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Tuesday, February 12, 2013

Thinking Survival In The Open Water

When we have discussed difficult open water swims with swimmers and triathletes, the number of different mental approaches is always interesting to hear.

One type of individual looks at their swims from the perspective of a hard-working, well-prepared athlete. Because they have trained hard and prepared well, they view the probability of success as somewhere between high and a given. They have sacrificed in training, improving their speed, stamina, strength and ability to acclimate.

Therefore, they will welcome the opportunity to face the difficulty of competition. They look forward to achievement because, frankly, it is their well-deserved due.

Another type of individual looks at their swims through goggles filled hopeful optimism. They may have not trained as much as they planned or as much as they inherently know is wise, but they enjoy a challenge and lace their effort with a combination of good cheer and resigned acceptance of the inevitable. Their definition of success is more likely to simply finish within a certain time frame rather than place highly and win medals.

Another type of individual looks at their swims with a glorified view of heroism. They know the endeavor is going to be difficult. They do not expect the swim to be easy, which is precisely why they are so motivated to achieve their goal. They realize the distance may be too far, the water may be too rough, and the temperature may be too low. They understand that they will fear failure during their swim; they will certainly experience discomfort and pain, and perhaps ultimately even failure. They know that hard training will not be enough to sustain them on their athlete sojourn. Sometimes at the depths of despair and discomfort during the swim, they rally themselves by prayer or memories of their spouse, children, friend or role model. Many times, they are buoyed by a belief that they can dig down deeper than most humans and rise to levels of athletic greatness.

A small percentage of these last types of athletes imagine scenarios that call to mind a survivor mentality. They place themselves on the edges of shore and vow not to get out until they finish or are pulled out. Whatever comes, they mentally create a scenario where they must survive the conditions they will face. In their minds, it is truly a do-or-die situation despite having safety personnel on the course or an escort boat on their side. They convince themselves that they will experience pain at inhumanly intense levels. They imagine no one is there to help them. They place themselves in a frame of mind that is unimaginable to most humans. They imagine a scenario where they must succeed if they want to see their loved ones again. They will never give up at least mentally. They may be forced out by tides, currents, hypothermia, or injury, but they will achieve their maximum physiological potential. As they take their last stroke either at the finish or before being pulled out, they vow to not have one more stroke left. They will max out. They will have no más. They will give 100% and no less.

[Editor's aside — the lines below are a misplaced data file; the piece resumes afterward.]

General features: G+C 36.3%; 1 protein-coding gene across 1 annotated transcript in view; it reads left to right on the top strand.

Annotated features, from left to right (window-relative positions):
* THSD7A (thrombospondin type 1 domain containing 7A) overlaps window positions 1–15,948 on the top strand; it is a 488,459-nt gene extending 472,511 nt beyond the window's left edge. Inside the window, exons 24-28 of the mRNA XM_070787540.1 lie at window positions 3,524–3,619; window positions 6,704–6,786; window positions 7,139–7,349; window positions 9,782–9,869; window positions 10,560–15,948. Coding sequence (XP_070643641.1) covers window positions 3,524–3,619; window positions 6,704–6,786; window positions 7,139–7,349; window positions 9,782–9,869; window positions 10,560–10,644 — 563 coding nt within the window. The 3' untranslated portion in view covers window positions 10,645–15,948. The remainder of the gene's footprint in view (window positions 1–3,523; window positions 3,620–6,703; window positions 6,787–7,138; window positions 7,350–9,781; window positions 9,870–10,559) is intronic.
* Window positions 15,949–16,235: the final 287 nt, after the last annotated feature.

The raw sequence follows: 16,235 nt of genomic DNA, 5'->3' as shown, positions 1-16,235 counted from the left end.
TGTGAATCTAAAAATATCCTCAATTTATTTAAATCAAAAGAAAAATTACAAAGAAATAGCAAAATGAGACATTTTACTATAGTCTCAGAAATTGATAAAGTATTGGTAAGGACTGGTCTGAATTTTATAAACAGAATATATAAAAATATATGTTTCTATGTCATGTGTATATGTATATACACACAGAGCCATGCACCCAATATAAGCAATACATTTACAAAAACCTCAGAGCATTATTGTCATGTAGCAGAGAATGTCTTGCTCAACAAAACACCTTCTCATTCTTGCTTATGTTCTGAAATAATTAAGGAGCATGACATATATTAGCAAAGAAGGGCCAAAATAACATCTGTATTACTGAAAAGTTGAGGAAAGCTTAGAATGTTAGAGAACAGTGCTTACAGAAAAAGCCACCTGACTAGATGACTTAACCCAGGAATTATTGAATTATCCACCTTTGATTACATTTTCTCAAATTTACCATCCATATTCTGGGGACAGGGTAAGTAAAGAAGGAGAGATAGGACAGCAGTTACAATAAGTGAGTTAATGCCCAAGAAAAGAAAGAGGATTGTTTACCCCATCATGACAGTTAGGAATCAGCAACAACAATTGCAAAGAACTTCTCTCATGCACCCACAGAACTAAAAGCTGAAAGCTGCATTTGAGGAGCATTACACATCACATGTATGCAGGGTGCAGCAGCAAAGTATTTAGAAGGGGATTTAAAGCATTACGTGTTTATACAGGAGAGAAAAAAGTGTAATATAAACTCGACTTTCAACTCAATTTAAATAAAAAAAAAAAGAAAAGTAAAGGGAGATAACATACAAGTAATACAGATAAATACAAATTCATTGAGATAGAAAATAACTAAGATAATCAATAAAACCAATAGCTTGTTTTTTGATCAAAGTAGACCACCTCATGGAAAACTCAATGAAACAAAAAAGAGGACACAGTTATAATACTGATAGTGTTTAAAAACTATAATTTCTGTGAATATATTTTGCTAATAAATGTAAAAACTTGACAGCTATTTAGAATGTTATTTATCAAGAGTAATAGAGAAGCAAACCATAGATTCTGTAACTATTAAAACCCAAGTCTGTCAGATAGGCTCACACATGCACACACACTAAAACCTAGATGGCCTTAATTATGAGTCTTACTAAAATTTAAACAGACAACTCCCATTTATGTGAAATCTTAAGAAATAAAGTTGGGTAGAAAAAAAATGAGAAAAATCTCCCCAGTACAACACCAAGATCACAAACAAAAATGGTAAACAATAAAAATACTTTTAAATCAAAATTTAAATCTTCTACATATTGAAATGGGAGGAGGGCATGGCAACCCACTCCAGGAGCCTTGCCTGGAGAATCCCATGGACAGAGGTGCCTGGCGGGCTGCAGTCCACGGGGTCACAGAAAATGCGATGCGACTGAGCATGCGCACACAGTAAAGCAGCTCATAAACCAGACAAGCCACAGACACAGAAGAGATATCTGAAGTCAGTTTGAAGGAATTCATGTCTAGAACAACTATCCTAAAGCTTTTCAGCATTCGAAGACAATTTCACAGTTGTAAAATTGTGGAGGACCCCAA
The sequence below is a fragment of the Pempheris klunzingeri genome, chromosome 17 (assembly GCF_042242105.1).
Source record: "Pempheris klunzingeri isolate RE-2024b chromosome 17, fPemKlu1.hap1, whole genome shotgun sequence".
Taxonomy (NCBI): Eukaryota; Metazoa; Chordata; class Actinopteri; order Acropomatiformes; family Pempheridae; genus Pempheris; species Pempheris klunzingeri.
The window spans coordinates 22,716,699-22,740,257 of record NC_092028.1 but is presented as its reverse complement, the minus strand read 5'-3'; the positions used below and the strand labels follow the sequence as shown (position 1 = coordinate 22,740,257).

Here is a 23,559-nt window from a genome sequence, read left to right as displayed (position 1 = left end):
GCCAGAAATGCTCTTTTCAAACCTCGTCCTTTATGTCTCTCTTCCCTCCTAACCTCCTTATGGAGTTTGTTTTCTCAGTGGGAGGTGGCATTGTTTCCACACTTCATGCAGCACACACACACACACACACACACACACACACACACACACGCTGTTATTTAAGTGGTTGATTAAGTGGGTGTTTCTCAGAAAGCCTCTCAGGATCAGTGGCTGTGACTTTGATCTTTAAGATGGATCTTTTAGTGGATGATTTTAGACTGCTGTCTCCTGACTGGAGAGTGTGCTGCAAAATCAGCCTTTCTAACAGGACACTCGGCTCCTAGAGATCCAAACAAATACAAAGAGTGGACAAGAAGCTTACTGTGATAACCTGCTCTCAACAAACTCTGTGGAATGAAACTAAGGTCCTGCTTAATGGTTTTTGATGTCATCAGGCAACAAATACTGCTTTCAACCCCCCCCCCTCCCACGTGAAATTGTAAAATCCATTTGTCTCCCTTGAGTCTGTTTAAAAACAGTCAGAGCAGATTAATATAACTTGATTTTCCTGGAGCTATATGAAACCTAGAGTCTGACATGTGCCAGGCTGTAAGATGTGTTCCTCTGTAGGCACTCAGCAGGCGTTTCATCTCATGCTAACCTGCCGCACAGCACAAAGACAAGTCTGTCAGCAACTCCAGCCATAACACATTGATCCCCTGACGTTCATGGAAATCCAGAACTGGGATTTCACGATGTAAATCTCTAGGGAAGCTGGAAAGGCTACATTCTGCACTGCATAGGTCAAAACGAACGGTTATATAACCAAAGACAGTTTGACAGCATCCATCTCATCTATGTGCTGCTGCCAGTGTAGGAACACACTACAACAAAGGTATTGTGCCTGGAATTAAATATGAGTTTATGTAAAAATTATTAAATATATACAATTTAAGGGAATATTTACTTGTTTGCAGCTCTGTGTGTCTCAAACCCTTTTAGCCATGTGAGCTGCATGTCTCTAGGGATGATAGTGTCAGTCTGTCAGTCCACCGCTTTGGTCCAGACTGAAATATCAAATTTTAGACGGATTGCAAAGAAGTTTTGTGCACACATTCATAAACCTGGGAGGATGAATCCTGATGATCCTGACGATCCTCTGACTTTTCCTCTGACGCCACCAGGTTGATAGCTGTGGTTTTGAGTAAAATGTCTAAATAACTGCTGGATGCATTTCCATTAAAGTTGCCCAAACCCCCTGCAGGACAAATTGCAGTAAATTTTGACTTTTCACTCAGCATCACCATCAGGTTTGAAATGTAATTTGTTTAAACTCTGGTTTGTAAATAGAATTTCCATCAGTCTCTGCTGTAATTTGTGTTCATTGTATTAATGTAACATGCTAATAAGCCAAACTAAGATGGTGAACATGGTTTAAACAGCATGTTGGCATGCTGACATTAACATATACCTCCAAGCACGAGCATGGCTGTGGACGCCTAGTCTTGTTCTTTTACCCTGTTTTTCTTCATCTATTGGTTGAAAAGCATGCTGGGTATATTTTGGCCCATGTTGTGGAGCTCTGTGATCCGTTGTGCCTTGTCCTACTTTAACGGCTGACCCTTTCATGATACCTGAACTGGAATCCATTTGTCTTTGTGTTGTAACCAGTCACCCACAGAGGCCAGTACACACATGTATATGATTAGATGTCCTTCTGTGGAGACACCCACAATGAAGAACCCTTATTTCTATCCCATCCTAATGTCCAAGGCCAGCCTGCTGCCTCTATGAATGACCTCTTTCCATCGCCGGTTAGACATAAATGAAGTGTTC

Like a man swimming to safety due to being thrown overboard or due to an airplane crash, these individuals can vividly imagine swimming to safety on the opposite shore. Their very existence is dependent upon their swimming success. They place themselves within an epic adventure where they become the hero. This survivor mentality enables them to reach athletic heights that they instinctively know they are capable of, but they must face the ultimate challenges in order to elevate themselves to such heights.

Like heroes in the movies, they are the actors in these adventures and write their own scripts of success.

Copyright © 2013 by Open Water Source

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